The spoon of redemption

Many years ago when I had a day job, there was a member of the team, a senior member who was a lovely person but had a tendency to mix metaphors, adopt Mr Spooner’s way of expressing himself, and generally not always hear what was coming out of their mouth! I know I have shared some of these before, but I can’t help but laugh when I look at them again.

I haven’t include the most spectacular flights of linguistic creativeness ( “a gunpowder plot boy” – who knows what was meant? An anarchist? He liked playing with fire? Who now knows?) but here is just a selection:

  1. Bend over backwards and make a rod for your own back
  2. bushy eyed and bright tailed
  3. Can’t see the light for the trees
  4. Handed a spoon to redeem himself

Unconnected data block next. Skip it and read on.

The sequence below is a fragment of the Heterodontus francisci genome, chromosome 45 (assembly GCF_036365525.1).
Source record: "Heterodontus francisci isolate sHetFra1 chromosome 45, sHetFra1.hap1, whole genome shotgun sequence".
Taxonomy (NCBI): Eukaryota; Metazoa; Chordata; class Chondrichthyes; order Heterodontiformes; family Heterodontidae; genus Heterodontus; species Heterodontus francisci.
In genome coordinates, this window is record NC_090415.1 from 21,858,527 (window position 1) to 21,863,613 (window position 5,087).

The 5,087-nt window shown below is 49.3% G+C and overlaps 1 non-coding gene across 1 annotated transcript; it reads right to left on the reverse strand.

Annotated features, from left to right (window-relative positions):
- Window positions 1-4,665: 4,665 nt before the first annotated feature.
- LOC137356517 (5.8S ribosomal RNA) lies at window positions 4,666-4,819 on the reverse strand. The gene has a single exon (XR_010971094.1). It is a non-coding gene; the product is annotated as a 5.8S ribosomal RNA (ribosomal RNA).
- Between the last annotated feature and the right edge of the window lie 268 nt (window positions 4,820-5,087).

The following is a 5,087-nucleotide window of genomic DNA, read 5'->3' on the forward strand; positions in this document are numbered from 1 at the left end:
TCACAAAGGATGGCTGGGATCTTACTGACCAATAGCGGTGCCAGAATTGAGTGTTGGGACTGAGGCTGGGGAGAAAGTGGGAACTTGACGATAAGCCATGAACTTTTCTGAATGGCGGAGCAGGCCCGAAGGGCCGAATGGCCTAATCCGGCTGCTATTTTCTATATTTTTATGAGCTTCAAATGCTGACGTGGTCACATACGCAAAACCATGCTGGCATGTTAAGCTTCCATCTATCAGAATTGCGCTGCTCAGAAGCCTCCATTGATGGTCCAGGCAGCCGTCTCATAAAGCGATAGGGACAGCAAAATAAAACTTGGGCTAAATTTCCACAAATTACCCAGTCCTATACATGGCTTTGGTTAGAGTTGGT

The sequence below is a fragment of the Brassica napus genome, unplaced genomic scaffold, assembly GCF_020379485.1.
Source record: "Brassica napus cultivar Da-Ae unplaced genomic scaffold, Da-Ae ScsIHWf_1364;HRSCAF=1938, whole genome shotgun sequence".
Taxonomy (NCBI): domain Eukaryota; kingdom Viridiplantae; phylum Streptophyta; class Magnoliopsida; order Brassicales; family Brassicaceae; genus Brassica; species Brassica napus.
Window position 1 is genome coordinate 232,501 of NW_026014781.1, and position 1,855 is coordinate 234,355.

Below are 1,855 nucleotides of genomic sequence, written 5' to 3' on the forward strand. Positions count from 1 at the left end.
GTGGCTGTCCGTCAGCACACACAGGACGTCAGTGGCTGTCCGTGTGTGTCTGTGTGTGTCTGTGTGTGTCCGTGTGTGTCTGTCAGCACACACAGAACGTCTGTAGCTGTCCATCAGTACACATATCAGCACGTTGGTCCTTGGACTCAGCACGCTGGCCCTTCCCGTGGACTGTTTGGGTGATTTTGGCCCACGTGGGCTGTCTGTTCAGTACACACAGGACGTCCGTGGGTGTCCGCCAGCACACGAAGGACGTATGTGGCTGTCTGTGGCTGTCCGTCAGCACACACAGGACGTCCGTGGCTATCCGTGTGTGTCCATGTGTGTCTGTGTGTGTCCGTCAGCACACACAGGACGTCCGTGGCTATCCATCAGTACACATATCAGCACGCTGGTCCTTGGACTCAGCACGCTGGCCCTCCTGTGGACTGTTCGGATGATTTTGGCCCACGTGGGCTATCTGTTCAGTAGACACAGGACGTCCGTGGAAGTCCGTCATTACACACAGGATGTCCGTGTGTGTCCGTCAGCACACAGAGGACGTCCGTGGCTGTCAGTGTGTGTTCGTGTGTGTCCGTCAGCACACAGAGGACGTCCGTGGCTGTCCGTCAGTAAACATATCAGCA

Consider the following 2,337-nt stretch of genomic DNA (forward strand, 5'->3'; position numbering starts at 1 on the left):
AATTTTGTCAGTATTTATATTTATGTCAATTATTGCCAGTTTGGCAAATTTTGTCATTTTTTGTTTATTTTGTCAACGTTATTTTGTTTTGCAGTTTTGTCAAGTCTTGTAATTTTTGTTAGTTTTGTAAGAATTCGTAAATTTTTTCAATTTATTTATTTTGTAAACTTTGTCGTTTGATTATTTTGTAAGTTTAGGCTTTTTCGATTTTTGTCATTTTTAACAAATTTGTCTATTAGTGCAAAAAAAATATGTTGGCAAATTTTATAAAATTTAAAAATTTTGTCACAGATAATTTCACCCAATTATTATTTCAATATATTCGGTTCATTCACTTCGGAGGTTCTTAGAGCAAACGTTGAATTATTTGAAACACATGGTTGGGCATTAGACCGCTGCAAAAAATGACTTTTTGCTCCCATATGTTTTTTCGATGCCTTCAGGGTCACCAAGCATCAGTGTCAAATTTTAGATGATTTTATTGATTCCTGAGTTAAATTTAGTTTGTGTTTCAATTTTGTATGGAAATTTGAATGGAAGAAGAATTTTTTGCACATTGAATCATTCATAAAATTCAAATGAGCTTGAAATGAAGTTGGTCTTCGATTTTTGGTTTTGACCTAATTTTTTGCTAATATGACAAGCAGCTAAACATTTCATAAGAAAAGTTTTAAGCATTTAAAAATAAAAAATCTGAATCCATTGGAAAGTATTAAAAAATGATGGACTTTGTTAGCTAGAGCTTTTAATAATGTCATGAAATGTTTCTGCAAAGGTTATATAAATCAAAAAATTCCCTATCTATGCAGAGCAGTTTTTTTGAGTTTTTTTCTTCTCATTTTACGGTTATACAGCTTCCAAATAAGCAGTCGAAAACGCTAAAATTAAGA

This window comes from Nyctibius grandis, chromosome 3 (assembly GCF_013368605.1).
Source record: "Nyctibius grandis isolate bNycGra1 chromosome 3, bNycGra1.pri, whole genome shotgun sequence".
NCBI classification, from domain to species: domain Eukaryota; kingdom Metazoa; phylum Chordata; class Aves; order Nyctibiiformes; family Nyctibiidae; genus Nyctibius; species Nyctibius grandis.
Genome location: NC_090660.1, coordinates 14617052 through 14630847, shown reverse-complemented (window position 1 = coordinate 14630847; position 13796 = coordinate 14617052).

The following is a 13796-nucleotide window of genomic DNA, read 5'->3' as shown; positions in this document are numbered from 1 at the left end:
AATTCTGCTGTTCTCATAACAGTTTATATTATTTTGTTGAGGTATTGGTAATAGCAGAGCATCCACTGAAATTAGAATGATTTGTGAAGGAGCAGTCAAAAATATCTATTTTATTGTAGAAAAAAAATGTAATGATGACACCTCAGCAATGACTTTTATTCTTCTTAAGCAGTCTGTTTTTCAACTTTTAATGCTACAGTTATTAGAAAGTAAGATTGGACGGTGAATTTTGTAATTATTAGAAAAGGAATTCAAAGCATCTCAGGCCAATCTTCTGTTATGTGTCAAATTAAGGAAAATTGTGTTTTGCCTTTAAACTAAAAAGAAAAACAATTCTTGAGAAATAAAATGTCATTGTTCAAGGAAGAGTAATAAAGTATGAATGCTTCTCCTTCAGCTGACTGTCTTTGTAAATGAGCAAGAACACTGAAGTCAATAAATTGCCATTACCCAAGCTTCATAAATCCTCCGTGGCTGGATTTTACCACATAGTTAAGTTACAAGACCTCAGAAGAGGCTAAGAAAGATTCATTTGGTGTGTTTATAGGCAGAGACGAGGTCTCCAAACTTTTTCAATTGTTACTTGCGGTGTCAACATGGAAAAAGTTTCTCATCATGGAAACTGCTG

5. He sets himself up as a tangent
  6. I don’t want this to go between these two walls
  7. It’s good to have bolts and braces
  8. Lying out of his seat.
  9. Oh that old cherry (chestnut)
  10. Smoke on your face (egg on your face)
  11. Speaking hand on head
  12. That was a bit below the table (below the belt)
  13. The ears have walls
  14. Thorn in the ointment
  15. You could cut the ice with a knife


    1. Lois

      I have a friend who misquotes Shakespeare, “I fingered my thumb at him” – I think he was thinking of Romeo and Juliet! Yes, malaspoonisms – hilarious! The worst is when you hear one coming out of your own mouth!!


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